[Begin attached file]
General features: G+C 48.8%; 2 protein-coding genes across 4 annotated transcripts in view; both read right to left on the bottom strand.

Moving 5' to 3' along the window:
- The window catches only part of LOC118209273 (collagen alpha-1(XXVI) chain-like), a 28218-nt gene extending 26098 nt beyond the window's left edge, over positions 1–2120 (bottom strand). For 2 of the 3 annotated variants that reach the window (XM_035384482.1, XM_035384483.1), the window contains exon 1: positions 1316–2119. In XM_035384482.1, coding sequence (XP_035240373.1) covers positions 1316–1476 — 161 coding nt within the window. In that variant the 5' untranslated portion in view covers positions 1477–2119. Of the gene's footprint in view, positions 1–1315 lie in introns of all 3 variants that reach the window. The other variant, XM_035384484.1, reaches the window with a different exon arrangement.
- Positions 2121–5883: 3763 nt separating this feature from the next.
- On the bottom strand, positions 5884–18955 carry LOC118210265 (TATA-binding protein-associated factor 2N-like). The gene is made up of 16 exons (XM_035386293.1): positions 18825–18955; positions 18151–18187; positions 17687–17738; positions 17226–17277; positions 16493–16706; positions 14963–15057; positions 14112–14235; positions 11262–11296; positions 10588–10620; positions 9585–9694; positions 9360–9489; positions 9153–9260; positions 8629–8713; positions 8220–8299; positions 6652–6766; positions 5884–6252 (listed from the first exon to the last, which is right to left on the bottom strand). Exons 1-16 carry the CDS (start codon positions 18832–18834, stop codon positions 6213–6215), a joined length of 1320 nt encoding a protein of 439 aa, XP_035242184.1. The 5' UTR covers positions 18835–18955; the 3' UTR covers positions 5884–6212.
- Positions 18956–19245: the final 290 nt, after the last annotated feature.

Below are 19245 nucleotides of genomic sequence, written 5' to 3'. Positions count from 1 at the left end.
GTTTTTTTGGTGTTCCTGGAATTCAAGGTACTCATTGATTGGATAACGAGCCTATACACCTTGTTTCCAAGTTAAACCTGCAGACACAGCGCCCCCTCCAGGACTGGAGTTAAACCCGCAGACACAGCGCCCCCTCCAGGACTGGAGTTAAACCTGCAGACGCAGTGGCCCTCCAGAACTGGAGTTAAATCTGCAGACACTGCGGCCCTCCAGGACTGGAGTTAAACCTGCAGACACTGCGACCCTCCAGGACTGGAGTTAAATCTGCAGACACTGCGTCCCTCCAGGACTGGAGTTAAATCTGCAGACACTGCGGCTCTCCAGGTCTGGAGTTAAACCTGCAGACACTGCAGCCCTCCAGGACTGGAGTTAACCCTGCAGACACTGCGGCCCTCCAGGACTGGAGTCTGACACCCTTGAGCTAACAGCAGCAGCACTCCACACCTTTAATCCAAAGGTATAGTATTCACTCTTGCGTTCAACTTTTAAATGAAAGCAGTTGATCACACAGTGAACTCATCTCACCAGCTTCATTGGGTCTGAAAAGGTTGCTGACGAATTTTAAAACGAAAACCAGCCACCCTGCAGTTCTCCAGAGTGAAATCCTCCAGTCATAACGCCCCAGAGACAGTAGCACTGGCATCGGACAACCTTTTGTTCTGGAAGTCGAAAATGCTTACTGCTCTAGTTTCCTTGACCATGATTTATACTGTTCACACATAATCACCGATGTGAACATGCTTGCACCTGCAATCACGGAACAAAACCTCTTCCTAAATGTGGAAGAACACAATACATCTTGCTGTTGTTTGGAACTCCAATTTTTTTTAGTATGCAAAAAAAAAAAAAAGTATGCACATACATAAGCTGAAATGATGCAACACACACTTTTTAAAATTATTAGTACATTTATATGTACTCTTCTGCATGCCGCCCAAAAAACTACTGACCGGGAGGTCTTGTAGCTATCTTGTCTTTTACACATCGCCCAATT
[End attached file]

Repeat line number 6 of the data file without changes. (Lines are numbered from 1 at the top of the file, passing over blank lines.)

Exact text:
- Positions 18956–19245: the final 290 nt, after the last annotated feature.